The figurine comes from an Orthodox church in Dubno, a village located near the Slovakian border, to the south-east of Muszyna. It is one of the few examples of folk Orthodox church sculptures in the collection of the Museum in Nowy Sącz. It is worth noting that it was made by a highly skilled folk artist.
This icon comes from an Orthodox church in the village of Czarna in the Beskid Sądecki. It presents a whole-figure depiction of St. Dmitry, shown en face, with a cross in his right hand and with his left hand making a gesture of profession of the Christian faith. The saint is shown in ancient robes, without attributes of a soldier's profession. His name is inscribed above his head in the Cyrillic alphabet.
The cross comes from an Orthodox church in Łosie near Krynica. It is one of the nine Orthodox processional crosses in the Museum's collection. Due to the richness of the depictions and its artistic value, it is one of the most valuable among the crosses and is displayed in the permanent exhibition of the Orthodox church art. Like most Lemko processional crosses, it is painted on both sides. On its one side there is a representation of Crucified Christ, on the other – the Baptism of Christ.
The exhibit comes from an Orthodox church in Szczawnik, a village situated to the north of Muszyna. In the centre of the depiction there is a cross placed on a rock with a skull of Adam, the symbolic Golgotha.
The icon was originally located in an Orthodox church in Szczawnik, a village situated to the north of Muszyna. Its central part is filled with a whole-figure depiction of St. Michael the Archangel, shown en face, who is holding a sword up in his right hand; in his left hand, he is holding a scabbard. The figure is dressed as an armed warrior, with a short tunic, armour and a tied above his left shoulder.
The exhibit comes from an Orthodox church in the village of Królowa Ruska (after the displacement of the Lemkos, it was named Królowa Górna). Originally, the pulpit consisted of three parts: a canopy with an image of the Holy Spirit, a basket and a casing of the stairs with a balustrade in the form of a rhomboid board, with a painted representation of a two-horse cart with the prophet Elijah rising to the sky on a fiery cloud.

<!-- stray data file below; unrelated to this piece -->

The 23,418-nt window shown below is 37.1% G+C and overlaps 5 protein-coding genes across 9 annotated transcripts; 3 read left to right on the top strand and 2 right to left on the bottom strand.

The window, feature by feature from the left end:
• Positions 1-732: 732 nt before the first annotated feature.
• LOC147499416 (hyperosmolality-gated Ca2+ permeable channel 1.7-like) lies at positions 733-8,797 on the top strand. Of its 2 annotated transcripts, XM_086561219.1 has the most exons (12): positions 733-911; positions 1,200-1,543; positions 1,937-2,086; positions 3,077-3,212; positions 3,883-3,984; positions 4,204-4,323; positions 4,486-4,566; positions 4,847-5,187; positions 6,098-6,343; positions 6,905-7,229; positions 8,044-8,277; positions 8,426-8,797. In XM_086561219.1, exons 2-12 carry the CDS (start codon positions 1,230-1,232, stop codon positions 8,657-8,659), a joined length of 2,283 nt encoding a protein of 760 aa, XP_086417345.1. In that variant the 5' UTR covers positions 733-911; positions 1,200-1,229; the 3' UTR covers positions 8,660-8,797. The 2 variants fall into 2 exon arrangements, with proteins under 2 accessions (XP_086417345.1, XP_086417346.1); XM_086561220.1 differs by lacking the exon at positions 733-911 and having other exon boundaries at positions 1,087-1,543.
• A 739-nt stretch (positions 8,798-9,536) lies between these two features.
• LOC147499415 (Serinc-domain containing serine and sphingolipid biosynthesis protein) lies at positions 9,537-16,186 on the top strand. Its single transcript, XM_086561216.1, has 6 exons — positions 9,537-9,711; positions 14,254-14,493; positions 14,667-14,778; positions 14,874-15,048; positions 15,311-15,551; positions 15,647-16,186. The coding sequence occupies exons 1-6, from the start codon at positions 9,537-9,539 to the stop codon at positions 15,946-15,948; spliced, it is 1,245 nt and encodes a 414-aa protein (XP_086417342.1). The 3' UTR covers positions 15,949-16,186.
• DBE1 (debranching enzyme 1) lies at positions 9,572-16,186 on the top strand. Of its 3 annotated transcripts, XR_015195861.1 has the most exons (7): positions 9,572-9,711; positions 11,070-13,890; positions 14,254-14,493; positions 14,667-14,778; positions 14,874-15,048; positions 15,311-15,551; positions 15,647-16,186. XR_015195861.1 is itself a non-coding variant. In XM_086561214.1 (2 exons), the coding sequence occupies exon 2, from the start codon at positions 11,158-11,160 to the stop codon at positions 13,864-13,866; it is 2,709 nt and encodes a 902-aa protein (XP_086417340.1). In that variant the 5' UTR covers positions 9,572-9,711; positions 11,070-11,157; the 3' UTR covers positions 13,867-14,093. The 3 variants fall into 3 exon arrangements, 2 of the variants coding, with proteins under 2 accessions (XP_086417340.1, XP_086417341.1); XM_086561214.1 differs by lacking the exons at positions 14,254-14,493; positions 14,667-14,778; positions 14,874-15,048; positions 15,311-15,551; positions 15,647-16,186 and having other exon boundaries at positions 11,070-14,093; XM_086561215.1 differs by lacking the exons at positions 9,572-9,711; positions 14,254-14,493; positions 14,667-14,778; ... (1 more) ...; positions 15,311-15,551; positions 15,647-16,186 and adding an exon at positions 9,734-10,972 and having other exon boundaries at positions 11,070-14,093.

The retable comes from an Orthodox church in Izby, a village located near the Slovakian border, to the east of Krynica. It has a unique form modelled on the arrangement of the Subcarpathian iconostasis, though in an architectural frame typical of the altars of the Roman church. It is an example of westernisation, which involves adapting western patterns to eastern culture.
St. Nicholas is one of the most popular saints in Rus and Greece. He was the bishop of Myra in Asia Minor. His iconic representation was shaped at the beginning of the second millennium. The complex series which illustrate his life come from the 12th century. In panel painting, the story of his life was presented in the strip surrounding the main field of the painting, containing several smaller paintings. The central figure of St. Nicholas was presented as an old man, in bishop’s attire, in the half-figure or full-figure portrait depiction.
Zmartwychwstanie Chrystusa jest kluczowym wydarzeniem dla chrześcijan, zaś święta Wielkanocy – najważniejszymi obchodami liturgicznego roku. Co ciekawe, wizerunek Chrystusa wychodzącego z grobu pojawił się w sztuce europejskiej dopiero u schyłku XII wieku. Wcześniej tajemnica Zmartwychwstania ukryta była w innych przedstawieniach, takich jak: Zstąpienie do otchłani, Trzy Marie u grobu, czy też Noli me tangere. Bywało także, że wszystkie te tematy występowały w jednym dziele sztuki (czego przykładem jest chociażby krakowski ołtarz mariacki Wita Stwosza), uzupełniając się wzajemnie i opowiadając całą historię Zmartwychwstania.
The icon comes from an Orthodox church in Maciejowa, a village located between Nowy Sącz and Krynica. This type of presentation named Pokrov depicts the Mother of God, who is extending a veil over the world, which is hanging from her outstretched arms over figures clustered at her feet. Two legends are the sources of this theme.
The object comes from an Orthodox church in Jastrzębik, a village located to the south-west of Krynica. It is one of the two Orthodox tabernacles owned by the Museum in Nowy Sącz. These are extremely rare and valuable exhibits due to the time of their creation and rich painting decoration.
The evolution of iconography, from the instilling of an idea, its crystallisation in worship, to its materialisation in art is a long and complicated process. The example of the Protection of the Mother of God shows how creativity could develop a theme based on one idea; the idea in which the East and the West found a common source, and through the interpretation of which their paths diverged with time.
The pyx was purchased for the collection in 1998. Probably it is from an unknown village in the Gorlice region. After the war, she was kept at the family of a priest from a local village, as a unused. A pyx (Latin: ciborium, pyxis) is a container used to carry the consecrated host. It takes the form of a cup with a matching lid.
The cross comes from an Orthodox church in Bogusza, a village located to the south-east of Nowy Sącz. It is one of the five Lemko napierstolny crosses [altar crosses], which can be found in the Museum in Nowy Sącz. Due to its decorative form, it is displayed in the permanent exhibition of the Orthodox church art.